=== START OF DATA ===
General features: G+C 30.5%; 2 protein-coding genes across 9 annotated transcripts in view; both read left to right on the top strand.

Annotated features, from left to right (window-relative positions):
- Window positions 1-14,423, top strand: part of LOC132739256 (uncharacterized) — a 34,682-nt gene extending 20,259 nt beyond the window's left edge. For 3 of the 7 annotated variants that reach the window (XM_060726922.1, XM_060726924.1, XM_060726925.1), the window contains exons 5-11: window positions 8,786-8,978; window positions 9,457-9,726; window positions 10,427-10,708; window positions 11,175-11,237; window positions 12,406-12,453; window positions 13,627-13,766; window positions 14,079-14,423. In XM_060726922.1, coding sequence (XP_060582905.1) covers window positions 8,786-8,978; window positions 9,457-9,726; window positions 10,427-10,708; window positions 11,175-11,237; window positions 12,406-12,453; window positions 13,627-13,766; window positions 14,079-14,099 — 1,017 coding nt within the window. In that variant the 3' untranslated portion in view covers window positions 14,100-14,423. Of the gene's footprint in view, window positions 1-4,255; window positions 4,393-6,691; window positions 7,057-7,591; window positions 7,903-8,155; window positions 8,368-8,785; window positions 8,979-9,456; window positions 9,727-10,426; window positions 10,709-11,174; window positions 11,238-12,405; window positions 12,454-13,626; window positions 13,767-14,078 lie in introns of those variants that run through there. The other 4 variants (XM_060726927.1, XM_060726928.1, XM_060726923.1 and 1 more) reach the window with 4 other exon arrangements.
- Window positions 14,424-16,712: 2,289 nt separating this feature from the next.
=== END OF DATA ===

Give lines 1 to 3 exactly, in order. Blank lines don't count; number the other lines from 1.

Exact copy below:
General features: G+C 30.5%; 2 protein-coding genes across 9 annotated transcripts in view; both read left to right on the top strand.

Annotated features, from left to right (window-relative positions):
- Window positions 1-14,423, top strand: part of LOC132739256 (uncharacterized) — a 34,682-nt gene extending 20,259 nt beyond the window's left edge. For 3 of the 7 annotated variants that reach the window (XM_060726922.1, XM_060726924.1, XM_060726925.1), the window contains exons 5-11: window positions 8,786-8,978; window positions 9,457-9,726; window positions 10,427-10,708; window positions 11,175-11,237; window positions 12,406-12,453; window positions 13,627-13,766; window positions 14,079-14,423. In XM_060726922.1, coding sequence (XP_060582905.1) covers window positions 8,786-8,978; window positions 9,457-9,726; window positions 10,427-10,708; window positions 11,175-11,237; window positions 12,406-12,453; window positions 13,627-13,766; window positions 14,079-14,099 — 1,017 coding nt within the window. In that variant the 3' untranslated portion in view covers window positions 14,100-14,423. Of the gene's footprint in view, window positions 1-4,255; window positions 4,393-6,691; window positions 7,057-7,591; window positions 7,903-8,155; window positions 8,368-8,785; window positions 8,979-9,456; window positions 9,727-10,426; window positions 10,709-11,174; window positions 11,238-12,405; window positions 12,454-13,626; window positions 13,767-14,078 lie in introns of those variants that run through there. The other 4 variants (XM_060726927.1, XM_060726928.1, XM_060726923.1 and 1 more) reach the window with 4 other exon arrangements.